SPECIAL: Inside the Ecole Militaire
NOTE: Today we’re looking back at this date one year ago–well, almost one year ago. Enjoy this…almost TBT (Throw Back Thursday) from May 21, 2014.
It’s not every day one gets to see behind the facade of the Ecole Militaire. Tours don’t go there. You can’t buy a ticket and enter like you can to a museum for an exhibition. The only time the public is allowed in is during Les Journées du Patrimoine, but I was invited to take a tour by the head of the English Department — the “Enseignement militaire supérieur” based in the Ecole Militaire.
Ms. Cleret, a British woman married to a Frenchman, designs the English courses for senior officers in two academies: the “Centre des hautes etudes militaires” and the “Ecole de guerre.” She is seeking opportunities for the officers to experience the English language and American and British culture and therefore came to us to explore ways of working together.
I’ve passed the Ecole Militaire dozens of times, of course. Once, many years ago, walking past it from the Métro Ecole Militaire toward intersection of La Motte-Piquet-Grenelle, the sun was going down, rendering the sky pink. The Eiffel Tower was silhouetted against the bright rosy color — a drop dead stunning sight. A gentleman was walking alongside on the same path, but never stopped once to even take a glimpse of the beautiful surroundings. I vowed then, never to become as jaded so as not to notice the beauty that surrounds us here in Paris.
I was always curious about the Ecole Militaire — it seemed so foreboding. We all know military horses reside there — in fact, Ms. Cleret tells me there are about 80. The military school, made up of a complex of buildings in an area of the 7th arrondissement, was founded in 1750 by Louis XV. With the help of Madame de Pompadour, his official chief mistress who recruited the funding from financier Joseph Paris Duverney, the academic college was born for cadet officers from poor families. Designed by Ange-Jacques Gabriel, construction began on what was the farm of Grenelle in 1752 and the school opened in 1760. A young Napoleon Bonaparte was accepted there in 1784 and graduated in one year rather than the usual two.
The École de Guerre is designed for military higher education focusing on “joint warfare, international relations, and planning.” It teaches junior officers recruited by a competitive exam from over 70 countries. The training they receive allows them to assume staff positions in their own home armies. Normally, attendance at the Ecole Militaire is necessary in achieving field officer positions.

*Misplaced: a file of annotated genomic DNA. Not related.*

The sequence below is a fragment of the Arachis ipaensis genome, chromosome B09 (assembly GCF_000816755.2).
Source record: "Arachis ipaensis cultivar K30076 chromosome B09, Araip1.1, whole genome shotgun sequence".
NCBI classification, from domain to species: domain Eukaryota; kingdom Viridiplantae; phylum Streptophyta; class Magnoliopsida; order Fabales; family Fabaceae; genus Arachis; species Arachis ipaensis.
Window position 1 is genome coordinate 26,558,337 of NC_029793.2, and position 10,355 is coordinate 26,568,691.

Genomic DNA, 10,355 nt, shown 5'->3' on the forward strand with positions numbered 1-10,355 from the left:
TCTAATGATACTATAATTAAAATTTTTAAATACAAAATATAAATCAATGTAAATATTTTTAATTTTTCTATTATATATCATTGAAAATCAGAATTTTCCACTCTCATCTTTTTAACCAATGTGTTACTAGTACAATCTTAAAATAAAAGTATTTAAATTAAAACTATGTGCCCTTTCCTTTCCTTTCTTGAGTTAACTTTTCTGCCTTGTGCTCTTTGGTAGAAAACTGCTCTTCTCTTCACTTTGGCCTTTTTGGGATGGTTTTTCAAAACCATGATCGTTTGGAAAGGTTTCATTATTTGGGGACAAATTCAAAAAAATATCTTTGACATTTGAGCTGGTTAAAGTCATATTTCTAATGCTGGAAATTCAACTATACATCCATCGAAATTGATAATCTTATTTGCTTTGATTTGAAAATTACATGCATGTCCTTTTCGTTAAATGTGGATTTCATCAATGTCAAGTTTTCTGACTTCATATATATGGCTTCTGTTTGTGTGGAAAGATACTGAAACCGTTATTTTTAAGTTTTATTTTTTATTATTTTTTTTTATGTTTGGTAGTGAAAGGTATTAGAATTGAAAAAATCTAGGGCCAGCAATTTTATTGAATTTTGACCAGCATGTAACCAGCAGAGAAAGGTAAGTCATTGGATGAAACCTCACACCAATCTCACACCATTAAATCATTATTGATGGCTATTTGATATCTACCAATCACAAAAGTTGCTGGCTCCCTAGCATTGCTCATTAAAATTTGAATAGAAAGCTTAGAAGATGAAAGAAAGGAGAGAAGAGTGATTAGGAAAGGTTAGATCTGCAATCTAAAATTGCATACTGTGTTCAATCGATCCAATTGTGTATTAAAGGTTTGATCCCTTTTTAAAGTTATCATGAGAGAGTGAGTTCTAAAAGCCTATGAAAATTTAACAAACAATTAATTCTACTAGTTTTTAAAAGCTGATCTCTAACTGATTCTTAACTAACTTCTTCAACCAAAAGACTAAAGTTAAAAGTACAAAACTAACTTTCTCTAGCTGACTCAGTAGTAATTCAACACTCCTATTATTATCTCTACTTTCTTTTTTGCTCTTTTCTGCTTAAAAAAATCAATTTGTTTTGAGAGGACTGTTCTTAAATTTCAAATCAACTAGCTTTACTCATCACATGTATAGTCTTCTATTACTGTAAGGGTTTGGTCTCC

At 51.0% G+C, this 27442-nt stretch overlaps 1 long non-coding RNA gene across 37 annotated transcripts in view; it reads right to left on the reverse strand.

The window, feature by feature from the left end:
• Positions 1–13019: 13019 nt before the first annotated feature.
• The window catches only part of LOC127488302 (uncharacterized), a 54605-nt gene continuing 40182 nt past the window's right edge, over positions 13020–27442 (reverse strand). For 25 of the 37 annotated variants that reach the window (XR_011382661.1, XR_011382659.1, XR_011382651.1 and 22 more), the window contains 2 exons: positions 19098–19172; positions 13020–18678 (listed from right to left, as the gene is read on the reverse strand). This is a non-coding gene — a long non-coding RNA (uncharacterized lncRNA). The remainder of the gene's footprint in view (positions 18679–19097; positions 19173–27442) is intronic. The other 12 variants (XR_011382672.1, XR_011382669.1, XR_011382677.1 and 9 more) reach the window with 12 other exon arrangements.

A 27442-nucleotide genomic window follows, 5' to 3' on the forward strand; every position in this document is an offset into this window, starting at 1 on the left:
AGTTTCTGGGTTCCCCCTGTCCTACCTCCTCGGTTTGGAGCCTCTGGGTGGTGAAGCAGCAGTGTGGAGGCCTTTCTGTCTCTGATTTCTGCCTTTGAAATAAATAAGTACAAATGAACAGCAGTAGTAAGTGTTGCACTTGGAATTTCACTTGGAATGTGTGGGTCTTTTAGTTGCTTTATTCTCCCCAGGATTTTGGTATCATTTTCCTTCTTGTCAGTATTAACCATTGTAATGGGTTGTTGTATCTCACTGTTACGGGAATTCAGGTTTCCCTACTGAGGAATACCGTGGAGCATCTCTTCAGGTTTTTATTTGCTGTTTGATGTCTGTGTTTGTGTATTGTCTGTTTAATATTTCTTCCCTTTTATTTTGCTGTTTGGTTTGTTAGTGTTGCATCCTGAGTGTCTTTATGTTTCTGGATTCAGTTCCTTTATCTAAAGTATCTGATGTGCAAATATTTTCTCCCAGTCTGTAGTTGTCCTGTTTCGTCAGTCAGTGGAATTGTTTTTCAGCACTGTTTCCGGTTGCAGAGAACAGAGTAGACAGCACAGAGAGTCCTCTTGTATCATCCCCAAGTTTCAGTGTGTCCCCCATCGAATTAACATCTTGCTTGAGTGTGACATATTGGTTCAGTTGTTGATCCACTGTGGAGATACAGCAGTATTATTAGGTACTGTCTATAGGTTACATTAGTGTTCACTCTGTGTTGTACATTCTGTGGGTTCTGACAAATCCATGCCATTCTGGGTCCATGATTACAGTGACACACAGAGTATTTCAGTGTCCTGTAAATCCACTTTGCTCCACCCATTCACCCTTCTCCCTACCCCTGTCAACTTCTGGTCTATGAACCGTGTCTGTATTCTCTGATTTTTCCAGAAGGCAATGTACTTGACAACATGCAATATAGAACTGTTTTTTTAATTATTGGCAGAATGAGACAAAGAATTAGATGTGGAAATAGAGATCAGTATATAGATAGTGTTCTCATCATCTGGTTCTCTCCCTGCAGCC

Ms. Cleret and I walked around the grounds and through a few of the buildings. One of particular note, she said, is the Chief’s Office, thought to be the most beautiful in the city. This is where Napoleon himself sat at Premier Consul, surrounded by four magnificent paintings by artist Jean Baptiste Le Paon.
We were not able to enter, but one can imagine it under the central dome with a perfect view of the Champs de Mars and Eiffel Tower. The Champs de Mars, once reaching to the Seine, had been originally reserved for vegetable gardens, but were useful for the military maneuvers. As a result, the architect, Jacques-Ange Gabriel, oriented the facade toward this land, while the chapel was integrated into the central pavilion.
We visited the chapel while an organist was practicing. The door to enter has Naploleon’s signature door knob. It is here weddings are regularly held — what a beautiful (and appropriate) spot to ‘get hitched.’ On the grounds are courtyards, named after Westel, Garnier, Desjardins, Coquelin de l’Isle, Bernard and Morland — all soldiers and officers of the Grande Armée of the Napoleonic epic. Others are named after more famous soldiers, General Berthier and Napoleon-appointed council of state and senator, Roederer.
A visiting dignitary group in Indian-style garb stepped off a bus and out of black limousines to visit the Amphithéâtre Foch from which we had just come. It’s a formidable facility with 400 seats, each with its own desk and each wired to wear interpreters’ headsets. Before leaving the grounds, we passed through the massive dining room, another beautiful and elegant space worthy of the Napoleonic Epoch.
The tour was just an introduction to what Ms. Cleret had in mind — that was to find ways we could work together to provide English-language networking events for her students with native English-speakers, namely North Americans. We decided to explore three possibilities, two of which you will have the ability to participate:
1. Hold a French-English Conversation Group, sponsored by Parler Parlor in the dining room at the Ecole Militaire planned for sometime in November. It will be open to members of the Parler Parlor, readers of Parler Paris and of course, the students at the Ecole Militaire. Stay tuned for more information.
2. Welcome a guest speaker from the Ecole Militaire to address the group at Parler Paris Après Midi this coming December 9th. You won’t want to miss this one!
3. My speaking to a group of military students about the cultural divide in which we find ourselves in France and those that they will discover when traveling to North America. This may take place in January 2015.
It all sounds like an fascinating exchange and a way to really get the know the French…from inside its military machine! And we do hope you will join us. Stay tuned to Parler Paris for more information as we shape it up.
For more interesting reading about Ecole Militaire, visit:
napoleon.org/en/ and in French: parisii.fr/au-bout-du-champ-de-mars.
A la prochaine…
P.S. FREE FINANCIAL AND IMMIGRATION FORUM! Thursday, July 2, 2015. Join us with financial consultant Brian Dunhill, immigration attorney Erin Clor and his team for an in-depth look at Expat challenges! Details available on our Conferences & Events page. Be sure to register in advance at dunhillfinancial.be/events.html